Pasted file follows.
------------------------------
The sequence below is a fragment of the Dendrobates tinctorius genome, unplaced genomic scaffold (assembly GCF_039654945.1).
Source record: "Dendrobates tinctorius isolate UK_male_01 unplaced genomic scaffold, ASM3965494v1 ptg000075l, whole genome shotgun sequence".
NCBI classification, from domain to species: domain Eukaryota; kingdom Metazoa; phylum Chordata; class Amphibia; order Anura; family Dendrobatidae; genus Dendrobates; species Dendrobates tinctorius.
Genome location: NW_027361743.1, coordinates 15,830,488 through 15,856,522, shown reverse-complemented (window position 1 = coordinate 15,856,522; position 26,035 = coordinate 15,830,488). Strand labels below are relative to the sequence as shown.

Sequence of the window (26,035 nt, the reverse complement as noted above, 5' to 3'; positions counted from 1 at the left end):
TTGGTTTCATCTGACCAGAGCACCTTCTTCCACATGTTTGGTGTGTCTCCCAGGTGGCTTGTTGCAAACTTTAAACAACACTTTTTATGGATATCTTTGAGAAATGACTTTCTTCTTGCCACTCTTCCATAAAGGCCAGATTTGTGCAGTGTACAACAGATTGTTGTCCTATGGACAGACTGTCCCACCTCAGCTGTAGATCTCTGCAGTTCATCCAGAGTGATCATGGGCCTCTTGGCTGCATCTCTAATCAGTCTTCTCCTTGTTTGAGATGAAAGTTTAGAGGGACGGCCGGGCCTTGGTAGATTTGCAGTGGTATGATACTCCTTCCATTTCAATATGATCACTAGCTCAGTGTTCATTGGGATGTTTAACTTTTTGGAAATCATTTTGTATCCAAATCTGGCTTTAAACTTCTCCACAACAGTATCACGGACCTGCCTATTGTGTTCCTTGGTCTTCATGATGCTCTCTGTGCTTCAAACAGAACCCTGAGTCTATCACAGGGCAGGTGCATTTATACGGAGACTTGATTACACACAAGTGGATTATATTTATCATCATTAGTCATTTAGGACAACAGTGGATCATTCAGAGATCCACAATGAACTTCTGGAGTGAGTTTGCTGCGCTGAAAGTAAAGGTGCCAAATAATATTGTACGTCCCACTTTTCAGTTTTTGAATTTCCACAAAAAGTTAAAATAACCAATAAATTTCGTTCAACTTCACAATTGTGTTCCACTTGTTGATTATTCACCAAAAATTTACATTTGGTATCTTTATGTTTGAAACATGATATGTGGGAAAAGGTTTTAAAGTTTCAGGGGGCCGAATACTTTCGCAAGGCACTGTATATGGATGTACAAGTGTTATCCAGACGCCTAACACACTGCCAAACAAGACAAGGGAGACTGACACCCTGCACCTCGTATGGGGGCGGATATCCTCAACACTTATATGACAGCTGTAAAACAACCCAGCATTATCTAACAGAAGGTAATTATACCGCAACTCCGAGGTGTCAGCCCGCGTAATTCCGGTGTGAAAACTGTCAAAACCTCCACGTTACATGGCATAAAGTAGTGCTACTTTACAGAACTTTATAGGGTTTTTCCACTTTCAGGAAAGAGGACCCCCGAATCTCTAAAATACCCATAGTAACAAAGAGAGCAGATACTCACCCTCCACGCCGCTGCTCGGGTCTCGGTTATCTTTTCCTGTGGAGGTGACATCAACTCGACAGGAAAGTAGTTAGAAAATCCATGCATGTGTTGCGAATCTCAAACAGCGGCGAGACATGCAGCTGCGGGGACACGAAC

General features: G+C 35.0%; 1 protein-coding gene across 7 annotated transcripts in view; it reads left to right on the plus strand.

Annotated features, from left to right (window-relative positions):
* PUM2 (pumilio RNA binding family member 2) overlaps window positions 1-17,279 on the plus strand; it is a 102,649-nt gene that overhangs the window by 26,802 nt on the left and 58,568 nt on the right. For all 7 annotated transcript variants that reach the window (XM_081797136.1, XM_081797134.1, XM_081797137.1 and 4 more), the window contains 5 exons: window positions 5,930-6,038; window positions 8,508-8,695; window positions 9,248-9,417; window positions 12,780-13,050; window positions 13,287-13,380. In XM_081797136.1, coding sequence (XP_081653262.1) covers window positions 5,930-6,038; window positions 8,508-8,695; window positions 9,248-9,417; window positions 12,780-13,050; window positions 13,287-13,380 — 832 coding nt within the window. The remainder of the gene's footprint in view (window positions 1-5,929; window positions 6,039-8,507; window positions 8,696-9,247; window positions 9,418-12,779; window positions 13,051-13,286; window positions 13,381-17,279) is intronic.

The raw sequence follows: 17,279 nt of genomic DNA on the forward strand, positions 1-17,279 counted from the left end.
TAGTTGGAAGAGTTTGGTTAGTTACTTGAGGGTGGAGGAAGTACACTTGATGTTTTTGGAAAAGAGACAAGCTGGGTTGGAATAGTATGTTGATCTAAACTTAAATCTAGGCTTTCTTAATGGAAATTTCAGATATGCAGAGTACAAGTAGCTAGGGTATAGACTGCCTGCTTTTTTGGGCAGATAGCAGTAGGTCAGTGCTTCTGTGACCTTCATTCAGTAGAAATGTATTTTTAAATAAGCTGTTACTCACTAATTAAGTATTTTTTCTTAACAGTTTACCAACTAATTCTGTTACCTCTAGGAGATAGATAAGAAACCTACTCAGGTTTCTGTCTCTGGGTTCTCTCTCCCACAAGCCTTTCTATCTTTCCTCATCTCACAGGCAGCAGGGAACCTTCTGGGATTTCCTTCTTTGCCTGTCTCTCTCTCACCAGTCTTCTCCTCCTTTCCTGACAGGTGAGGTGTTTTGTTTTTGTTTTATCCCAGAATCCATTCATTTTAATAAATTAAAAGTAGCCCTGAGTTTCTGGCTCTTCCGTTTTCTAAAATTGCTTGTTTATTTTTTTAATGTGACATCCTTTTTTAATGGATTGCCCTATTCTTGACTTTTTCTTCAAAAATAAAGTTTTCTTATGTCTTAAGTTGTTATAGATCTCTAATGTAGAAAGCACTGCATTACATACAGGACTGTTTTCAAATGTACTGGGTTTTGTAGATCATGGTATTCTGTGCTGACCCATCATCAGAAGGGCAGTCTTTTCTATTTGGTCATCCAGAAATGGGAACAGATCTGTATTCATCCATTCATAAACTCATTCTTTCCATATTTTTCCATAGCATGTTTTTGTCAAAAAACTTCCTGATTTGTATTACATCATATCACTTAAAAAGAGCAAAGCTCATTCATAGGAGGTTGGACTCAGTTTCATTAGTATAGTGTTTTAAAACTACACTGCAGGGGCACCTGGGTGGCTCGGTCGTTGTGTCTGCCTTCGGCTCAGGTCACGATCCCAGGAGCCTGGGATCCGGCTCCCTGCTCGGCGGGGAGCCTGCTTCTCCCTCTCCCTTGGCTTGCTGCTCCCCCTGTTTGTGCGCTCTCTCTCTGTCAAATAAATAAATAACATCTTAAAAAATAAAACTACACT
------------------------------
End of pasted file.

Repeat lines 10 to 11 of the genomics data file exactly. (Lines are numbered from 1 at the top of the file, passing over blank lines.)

The raw sequence follows: 17,279 nt of genomic DNA on the forward strand, positions 1-17,279 counted from the left end.
TAGTTGGAAGAGTTTGGTTAGTTACTTGAGGGTGGAGGAAGTACACTTGATGTTTTTGGAAAAGAGACAAGCTGGGTTGGAATAGTATGTTGATCTAAACTTAAATCTAGGCTTTCTTAATGGAAATTTCAGATATGCAGAGTACAAGTAGCTAGGGTATAGACTGCCTGCTTTTTTGGGCAGATAGCAGTAGGTCAGTGCTTCTGTGACCTTCATTCAGTAGAAATGTATTTTTAAATAAGCTGTTACTCACTAATTAAGTATTTTTTCTTAACAGTTTACCAACTAATTCTGTTACCTCTAGGAGATAGATAAGAAACCTACTCAGGTTTCTGTCTCTGGGTTCTCTCTCCCACAAGCCTTTCTATCTTTCCTCATCTCACAGGCAGCAGGGAACCTTCTGGGATTTCCTTCTTTGCCTGTCTCTCTCTCACCAGTCTTCTCCTCCTTTCCTGACAGGTGAGGTGTTTTGTTTTTGTTTTATCCCAGAATCCATTCATTTTAATAAATTAAAAGTAGCCCTGAGTTTCTGGCTCTTCCGTTTTCTAAAATTGCTTGTTTATTTTTTTAATGTGACATCCTTTTTTAATGGATTGCCCTATTCTTGACTTTTTCTTCAAAAATAAAGTTTTCTTATGTCTTAAGTTGTTATAGATCTCTAATGTAGAAAGCACTGCATTACATACAGGACTGTTTTCAAATGTACTGGGTTTTGTAGATCATGGTATTCTGTGCTGACCCATCATCAGAAGGGCAGTCTTTTCTATTTGGTCATCCAGAAATGGGAACAGATCTGTATTCATCCATTCATAAACTCATTCTTTCCATATTTTTCCATAGCATGTTTTTGTCAAAAAACTTCCTGATTTGTATTACATCATATCACTTAAAAAGAGCAAAGCTCATTCATAGGAGGTTGGACTCAGTTTCATTAGTATAGTGTTTTAAAACTACACTGCAGGGGCACCTGGGTGGCTCGGTCGTTGTGTCTGCCTTCGGCTCAGGTCACGATCCCAGGAGCCTGGGATCCGGCTCCCTGCTCGGCGGGGAGCCTGCTTCTCCCTCTCCCTTGGCTTGCTGCTCCCCCTGTTTGTGCGCTCTCTCTCTGTCAAATAAATAAATAACATCTTAAAAAATAAAACTACACT